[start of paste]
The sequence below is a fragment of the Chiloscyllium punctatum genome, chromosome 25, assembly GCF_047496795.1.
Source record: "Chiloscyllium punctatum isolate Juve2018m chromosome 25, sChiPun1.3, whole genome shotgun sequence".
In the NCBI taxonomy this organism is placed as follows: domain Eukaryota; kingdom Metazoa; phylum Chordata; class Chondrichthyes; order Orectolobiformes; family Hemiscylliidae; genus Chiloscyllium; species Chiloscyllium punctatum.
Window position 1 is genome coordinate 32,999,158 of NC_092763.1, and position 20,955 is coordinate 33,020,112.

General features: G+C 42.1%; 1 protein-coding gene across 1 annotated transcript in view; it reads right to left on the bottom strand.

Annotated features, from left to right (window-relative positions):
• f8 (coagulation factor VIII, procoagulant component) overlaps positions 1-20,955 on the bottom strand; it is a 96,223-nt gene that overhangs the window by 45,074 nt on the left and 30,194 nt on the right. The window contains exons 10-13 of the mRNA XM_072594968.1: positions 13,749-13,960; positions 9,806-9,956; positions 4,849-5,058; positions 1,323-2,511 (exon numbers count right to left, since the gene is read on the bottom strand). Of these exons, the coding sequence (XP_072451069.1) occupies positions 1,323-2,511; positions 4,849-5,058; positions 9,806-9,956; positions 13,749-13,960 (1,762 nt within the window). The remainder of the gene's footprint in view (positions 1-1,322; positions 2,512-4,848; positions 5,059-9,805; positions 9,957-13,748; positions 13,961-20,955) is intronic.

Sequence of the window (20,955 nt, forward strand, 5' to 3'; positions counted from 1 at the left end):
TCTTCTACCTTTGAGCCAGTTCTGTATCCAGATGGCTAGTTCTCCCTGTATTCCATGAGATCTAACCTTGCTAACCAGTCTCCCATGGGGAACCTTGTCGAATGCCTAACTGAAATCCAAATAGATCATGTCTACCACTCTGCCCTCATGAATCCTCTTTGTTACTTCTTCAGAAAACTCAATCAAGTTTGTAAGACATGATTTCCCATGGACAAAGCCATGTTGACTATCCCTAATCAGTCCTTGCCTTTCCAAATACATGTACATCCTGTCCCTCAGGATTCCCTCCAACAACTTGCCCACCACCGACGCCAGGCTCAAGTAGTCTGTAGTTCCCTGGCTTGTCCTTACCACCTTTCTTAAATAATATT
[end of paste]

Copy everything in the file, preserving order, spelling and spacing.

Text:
The sequence below is a fragment of the Chiloscyllium punctatum genome, chromosome 25, assembly GCF_047496795.1.
Source record: "Chiloscyllium punctatum isolate Juve2018m chromosome 25, sChiPun1.3, whole genome shotgun sequence".
In the NCBI taxonomy this organism is placed as follows: domain Eukaryota; kingdom Metazoa; phylum Chordata; class Chondrichthyes; order Orectolobiformes; family Hemiscylliidae; genus Chiloscyllium; species Chiloscyllium punctatum.
Window position 1 is genome coordinate 32,999,158 of NC_092763.1, and position 20,955 is coordinate 33,020,112.

General features: G+C 42.1%; 1 protein-coding gene across 1 annotated transcript in view; it reads right to left on the bottom strand.

Annotated features, from left to right (window-relative positions):
• f8 (coagulation factor VIII, procoagulant component) overlaps positions 1-20,955 on the bottom strand; it is a 96,223-nt gene that overhangs the window by 45,074 nt on the left and 30,194 nt on the right. The window contains exons 10-13 of the mRNA XM_072594968.1: positions 13,749-13,960; positions 9,806-9,956; positions 4,849-5,058; positions 1,323-2,511 (exon numbers count right to left, since the gene is read on the bottom strand). Of these exons, the coding sequence (XP_072451069.1) occupies positions 1,323-2,511; positions 4,849-5,058; positions 9,806-9,956; positions 13,749-13,960 (1,762 nt within the window). The remainder of the gene's footprint in view (positions 1-1,322; positions 2,512-4,848; positions 5,059-9,805; positions 9,957-13,748; positions 13,961-20,955) is intronic.

Sequence of the window (20,955 nt, forward strand, 5' to 3'; positions counted from 1 at the left end):
TCTTCTACCTTTGAGCCAGTTCTGTATCCAGATGGCTAGTTCTCCCTGTATTCCATGAGATCTAACCTTGCTAACCAGTCTCCCATGGGGAACCTTGTCGAATGCCTAACTGAAATCCAAATAGATCATGTCTACCACTCTGCCCTCATGAATCCTCTTTGTTACTTCTTCAGAAAACTCAATCAAGTTTGTAAGACATGATTTCCCATGGACAAAGCCATGTTGACTATCCCTAATCAGTCCTTGCCTTTCCAAATACATGTACATCCTGTCCCTCAGGATTCCCTCCAACAACTTGCCCACCACCGACGCCAGGCTCAAGTAGTCTGTAGTTCCCTGGCTTGTCCTTACCACCTTTCTTAAATAATATT